• WI-Sen: The Club for Growth had long been threatening to get involved with ads in the Wisconsin Senate race, where their preferred candidate, ex-Rep. Mark Neumann, is stagnating in the GOP primary thanks to the ascendance of free-spending Eric Hovde. On Friday, they finally hit "play," with a rather sizable $700K buy. Their ad is a two-fer, hitting both co-frontrunners Tommy Thompson and Hovde... rather awkwardly in fact, shifting from one to the other at the 15-second mark with a grinding-clutch noise. They point out 9 examples of Thompson raising taxes, and then say Hovde is like Thompson on taxes: ONLY WORSE!
The other problem for the Club is that there isn't any agreement between the various Beltway/astroturfy tea party groups on which non-Thompson figure to support. FreedomWorks just stepped on CfG's ad blitz Friday morning by announcing that they're backing Hovde. It's not clear whether FreedomWorks, who've tended to be more bark and less bite than the CfG, plan to spend any money on Hovde, though (not that he seems to need any financial help). (David Jarman)
• CT-Sen: Chris Shays (R): $531K raised
• HI-Sen: Rep. Mazie Hirono (D): $941K raised, $2 mil cash-on-hand; Linda Lingle (R): $1.1 mil raised
• IN-Sen: Richard Mourdock (R): $889K cash-on-hand ($1.8 mil fundraising total previously released; note that Mourdock's CoH is less than Joe Donnelly's $1.3 mil)
• KY-Sen (2014): Sen. Mitch McConnell (R): $1 mil raised, $6 mil cash-on-hand
• MO-Sen: Rep. Todd Akin (R): $280K raised, $1.4 mil cash-on-hand
• MT-Sen: Rep. Denny Rehberg (R): $1.1 mil raised (reminder: Jon Tester raised $1.9 mil)
• ND-Sen: Rep. Rick Berg (R): $1.2 mil raised
• NJ-Sen: Sen. Bob Menendez (D): $1.7 mil raised, $10.3 mil cash-on-hand
• NM-Sen: Heather Wilson (R): $1.6 mil raised, $1.6 mil cash-on-hand
• PA-Sen: Sen. Bob Casey (D): $1.9 mil raised, $6.2 mil cash-on-hand; Tom Smith (R): $702K raised (plus $1.5 mil self-funding), $2.3 mil cash-on-hand
• American Bridge: $2.8 mil raised, $2.4 mil cash-on-hand
• AZ-Sen: This may not qualify as a surprise, but it may well be a sign that the GOP establishment is starting to grow a bit concerned about a messy primary. Arizona Senators John McCain and Jon Kyl held a news conference on Friday with Rep. Jeff Flake to offer him their endorsement. Flake, who once looked like a sure thing, is locked in an increasingly competitive contest with businessman Wil Cardon. (Steve Singiser)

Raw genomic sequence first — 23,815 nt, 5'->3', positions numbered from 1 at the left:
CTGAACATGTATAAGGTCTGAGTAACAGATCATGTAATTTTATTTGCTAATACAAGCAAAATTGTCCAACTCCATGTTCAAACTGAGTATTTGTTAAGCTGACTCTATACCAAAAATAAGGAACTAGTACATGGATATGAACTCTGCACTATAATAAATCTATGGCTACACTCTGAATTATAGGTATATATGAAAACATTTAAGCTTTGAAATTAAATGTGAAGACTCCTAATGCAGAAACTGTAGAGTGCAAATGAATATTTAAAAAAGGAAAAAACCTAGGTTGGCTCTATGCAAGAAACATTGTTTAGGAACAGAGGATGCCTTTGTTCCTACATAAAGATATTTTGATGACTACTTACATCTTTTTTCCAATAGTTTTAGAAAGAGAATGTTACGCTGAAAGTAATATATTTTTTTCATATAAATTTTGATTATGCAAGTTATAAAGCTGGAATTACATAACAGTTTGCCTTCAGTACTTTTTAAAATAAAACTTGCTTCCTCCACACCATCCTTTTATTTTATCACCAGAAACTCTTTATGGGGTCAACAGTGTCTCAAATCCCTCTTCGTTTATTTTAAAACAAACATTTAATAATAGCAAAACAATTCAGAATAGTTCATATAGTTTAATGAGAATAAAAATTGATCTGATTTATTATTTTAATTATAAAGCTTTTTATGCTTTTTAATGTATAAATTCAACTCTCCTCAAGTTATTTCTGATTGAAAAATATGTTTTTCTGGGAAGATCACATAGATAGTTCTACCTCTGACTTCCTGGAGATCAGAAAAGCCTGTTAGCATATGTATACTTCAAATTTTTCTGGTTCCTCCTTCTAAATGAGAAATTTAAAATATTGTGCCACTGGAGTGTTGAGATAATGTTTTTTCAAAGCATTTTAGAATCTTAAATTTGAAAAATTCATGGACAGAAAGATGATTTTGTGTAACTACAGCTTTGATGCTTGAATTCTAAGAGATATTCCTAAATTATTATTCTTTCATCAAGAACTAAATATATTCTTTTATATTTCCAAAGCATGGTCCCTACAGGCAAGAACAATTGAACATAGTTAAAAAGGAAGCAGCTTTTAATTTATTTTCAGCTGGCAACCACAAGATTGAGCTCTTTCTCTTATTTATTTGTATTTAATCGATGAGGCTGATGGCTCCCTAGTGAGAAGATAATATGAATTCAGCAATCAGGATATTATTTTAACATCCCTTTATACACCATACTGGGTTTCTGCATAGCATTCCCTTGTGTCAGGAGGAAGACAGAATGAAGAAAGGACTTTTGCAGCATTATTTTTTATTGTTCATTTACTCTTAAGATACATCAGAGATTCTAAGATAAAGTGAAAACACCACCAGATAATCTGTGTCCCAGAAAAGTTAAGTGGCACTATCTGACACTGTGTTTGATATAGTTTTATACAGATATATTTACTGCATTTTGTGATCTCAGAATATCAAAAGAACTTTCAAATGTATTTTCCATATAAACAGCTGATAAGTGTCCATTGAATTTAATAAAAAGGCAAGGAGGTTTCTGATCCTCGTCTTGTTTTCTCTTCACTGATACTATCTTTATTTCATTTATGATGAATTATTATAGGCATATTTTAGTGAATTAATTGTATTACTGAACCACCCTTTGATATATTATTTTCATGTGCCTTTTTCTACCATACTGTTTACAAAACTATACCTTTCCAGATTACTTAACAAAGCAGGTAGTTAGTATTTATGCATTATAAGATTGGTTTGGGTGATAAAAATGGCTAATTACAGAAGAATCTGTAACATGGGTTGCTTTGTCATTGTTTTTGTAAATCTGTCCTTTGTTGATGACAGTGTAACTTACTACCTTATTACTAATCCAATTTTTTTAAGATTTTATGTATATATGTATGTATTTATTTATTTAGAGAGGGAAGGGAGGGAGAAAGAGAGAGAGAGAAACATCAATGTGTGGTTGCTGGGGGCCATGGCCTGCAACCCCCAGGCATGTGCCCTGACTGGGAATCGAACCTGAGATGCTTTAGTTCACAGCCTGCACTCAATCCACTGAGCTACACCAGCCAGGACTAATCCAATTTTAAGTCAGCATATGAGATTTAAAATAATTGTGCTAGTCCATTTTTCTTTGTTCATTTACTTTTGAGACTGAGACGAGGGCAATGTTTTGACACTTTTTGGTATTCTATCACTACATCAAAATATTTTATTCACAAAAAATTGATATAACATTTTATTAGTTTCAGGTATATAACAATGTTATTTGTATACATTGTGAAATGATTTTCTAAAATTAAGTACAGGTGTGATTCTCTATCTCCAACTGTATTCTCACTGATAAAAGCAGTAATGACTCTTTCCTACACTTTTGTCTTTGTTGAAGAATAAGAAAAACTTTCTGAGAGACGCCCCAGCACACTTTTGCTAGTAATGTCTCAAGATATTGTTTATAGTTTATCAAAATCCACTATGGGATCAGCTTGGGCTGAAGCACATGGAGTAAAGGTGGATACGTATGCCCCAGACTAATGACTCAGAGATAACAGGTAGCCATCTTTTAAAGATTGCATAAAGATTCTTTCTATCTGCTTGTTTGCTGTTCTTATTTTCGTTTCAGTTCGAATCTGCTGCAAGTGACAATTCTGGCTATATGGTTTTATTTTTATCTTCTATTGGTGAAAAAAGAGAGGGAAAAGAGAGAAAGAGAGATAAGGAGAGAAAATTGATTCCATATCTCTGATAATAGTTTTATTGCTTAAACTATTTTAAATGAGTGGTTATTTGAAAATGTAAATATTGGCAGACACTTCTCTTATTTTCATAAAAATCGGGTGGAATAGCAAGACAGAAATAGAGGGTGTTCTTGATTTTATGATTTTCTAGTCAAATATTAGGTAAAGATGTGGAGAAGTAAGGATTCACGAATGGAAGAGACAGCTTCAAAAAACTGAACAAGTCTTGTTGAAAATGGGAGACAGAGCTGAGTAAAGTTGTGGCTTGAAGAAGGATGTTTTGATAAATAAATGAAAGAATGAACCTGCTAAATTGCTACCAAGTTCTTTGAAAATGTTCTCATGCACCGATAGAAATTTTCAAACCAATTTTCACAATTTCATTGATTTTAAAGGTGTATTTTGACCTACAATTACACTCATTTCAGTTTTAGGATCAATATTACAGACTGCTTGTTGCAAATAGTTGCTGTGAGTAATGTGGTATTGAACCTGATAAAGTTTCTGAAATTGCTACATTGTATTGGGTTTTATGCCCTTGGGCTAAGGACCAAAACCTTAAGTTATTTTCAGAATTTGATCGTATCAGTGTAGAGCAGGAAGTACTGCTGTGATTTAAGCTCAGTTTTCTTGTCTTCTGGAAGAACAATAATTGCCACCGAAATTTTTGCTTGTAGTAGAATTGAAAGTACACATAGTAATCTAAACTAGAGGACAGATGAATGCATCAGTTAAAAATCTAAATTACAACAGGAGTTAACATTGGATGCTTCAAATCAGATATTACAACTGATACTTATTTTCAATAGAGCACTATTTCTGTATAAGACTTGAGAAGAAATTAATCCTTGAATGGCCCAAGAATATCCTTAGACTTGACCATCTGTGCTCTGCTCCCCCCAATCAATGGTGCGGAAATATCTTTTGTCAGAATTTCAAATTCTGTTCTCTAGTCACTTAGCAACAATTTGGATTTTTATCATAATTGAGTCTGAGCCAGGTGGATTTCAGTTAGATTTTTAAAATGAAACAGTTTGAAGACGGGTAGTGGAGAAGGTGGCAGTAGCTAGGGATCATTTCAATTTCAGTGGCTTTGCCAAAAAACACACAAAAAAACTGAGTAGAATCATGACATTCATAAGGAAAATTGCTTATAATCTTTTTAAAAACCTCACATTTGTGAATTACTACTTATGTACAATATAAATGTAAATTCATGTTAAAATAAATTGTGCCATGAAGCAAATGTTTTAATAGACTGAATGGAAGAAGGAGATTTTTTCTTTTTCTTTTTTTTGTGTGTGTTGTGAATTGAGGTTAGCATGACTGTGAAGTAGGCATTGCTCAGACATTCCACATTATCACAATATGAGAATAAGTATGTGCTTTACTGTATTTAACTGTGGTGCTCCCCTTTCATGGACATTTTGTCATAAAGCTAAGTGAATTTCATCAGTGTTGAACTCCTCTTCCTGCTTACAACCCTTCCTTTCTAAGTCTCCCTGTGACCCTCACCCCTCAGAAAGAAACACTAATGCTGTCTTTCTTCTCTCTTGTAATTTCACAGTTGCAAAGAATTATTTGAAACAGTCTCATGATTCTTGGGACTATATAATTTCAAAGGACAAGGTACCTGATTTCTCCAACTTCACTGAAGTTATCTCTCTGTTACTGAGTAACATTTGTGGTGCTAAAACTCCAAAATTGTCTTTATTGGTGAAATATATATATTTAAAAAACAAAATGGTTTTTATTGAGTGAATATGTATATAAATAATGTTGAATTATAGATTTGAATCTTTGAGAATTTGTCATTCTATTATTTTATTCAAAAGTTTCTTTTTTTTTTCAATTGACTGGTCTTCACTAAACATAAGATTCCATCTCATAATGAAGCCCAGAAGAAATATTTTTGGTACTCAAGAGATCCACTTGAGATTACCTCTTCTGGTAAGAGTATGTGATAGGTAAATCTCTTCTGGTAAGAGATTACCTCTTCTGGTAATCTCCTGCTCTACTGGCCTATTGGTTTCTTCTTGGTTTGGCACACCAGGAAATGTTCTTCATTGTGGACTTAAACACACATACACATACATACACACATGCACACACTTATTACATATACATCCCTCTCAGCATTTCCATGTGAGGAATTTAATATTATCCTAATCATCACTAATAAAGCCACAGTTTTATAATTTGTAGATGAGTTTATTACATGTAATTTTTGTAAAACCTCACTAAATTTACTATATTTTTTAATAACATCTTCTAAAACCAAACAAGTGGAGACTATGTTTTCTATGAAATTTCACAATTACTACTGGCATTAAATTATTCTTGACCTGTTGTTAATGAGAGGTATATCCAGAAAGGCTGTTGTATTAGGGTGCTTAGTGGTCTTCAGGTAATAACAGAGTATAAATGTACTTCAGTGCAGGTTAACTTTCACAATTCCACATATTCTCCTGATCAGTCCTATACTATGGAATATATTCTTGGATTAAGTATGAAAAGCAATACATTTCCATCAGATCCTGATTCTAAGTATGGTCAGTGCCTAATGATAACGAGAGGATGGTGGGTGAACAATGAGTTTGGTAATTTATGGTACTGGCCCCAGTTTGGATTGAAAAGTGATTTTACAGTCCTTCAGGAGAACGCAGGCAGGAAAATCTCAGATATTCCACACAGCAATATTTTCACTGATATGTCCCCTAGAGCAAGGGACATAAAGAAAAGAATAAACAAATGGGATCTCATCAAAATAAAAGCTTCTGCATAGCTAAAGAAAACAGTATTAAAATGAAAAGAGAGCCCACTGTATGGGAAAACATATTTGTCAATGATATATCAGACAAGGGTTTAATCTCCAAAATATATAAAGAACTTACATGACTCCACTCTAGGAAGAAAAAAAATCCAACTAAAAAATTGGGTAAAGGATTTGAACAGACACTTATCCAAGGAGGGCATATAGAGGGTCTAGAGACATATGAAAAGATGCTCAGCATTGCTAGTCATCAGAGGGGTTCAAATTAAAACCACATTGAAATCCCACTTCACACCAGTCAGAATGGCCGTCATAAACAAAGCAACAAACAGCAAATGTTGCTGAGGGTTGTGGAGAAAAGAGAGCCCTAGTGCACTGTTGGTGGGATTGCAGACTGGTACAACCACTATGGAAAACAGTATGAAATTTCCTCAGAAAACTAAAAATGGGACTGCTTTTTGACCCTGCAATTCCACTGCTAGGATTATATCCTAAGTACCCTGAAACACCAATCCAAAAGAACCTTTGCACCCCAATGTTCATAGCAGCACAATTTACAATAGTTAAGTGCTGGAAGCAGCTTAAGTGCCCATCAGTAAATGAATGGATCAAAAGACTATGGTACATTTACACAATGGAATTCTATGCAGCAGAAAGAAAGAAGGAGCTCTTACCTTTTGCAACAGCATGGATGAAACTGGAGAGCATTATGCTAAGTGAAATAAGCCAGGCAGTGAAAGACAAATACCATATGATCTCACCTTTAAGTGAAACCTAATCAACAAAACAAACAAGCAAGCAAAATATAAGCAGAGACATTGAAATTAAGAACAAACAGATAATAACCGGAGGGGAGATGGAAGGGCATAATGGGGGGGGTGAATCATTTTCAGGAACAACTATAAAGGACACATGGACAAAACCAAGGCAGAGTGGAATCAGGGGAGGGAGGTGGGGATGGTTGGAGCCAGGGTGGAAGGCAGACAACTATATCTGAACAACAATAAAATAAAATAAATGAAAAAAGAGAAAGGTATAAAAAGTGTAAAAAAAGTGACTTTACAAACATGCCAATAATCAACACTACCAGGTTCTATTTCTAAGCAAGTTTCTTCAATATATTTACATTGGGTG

• FL-Sen: Fresh data out of the Sunshine State on Friday gives incumbent Democratic Sen. Bill Nelson a modest lead over GOP frontrunner Connie Mack IV. The poll, from Mason-Dixon on behalf of several local media outlets, gives Nelson a 47-42 lead over Mack. The previous M-D poll in the state gave Nelson a three-point lead, meaning that the state of play is little changed since January, which was the last time Mason Dixon polled the race. (Steve Singiser)
• MA-Sen: More easily-rebutted delusions of grandeur from Scott Brown. Last month, of course, was the claim that he regularly consults with "kings and queens" on policy matters. Now, by way of touting his bipartisan bona fides, he just told CNN: "And the president had called me, and vice president calls me, and Secretary Clinton calls asking for my vote all the time." The Boston Globe, reports, however, that he's talked on the phone with Barack Obama all of once and with Hillary Clinton twice. (David Jarman)
• MT-Sen: I'll never get tired of posting pics of endorsements by the International Association of Fire Fighters. There's no mistaking those colors:
• NM-Sen: In addition to that new ad they're running attacking Republican Heather Wilson for being a friend of big polluters, the Sierra Club is also dropping some $39K on mailers hitting her, too.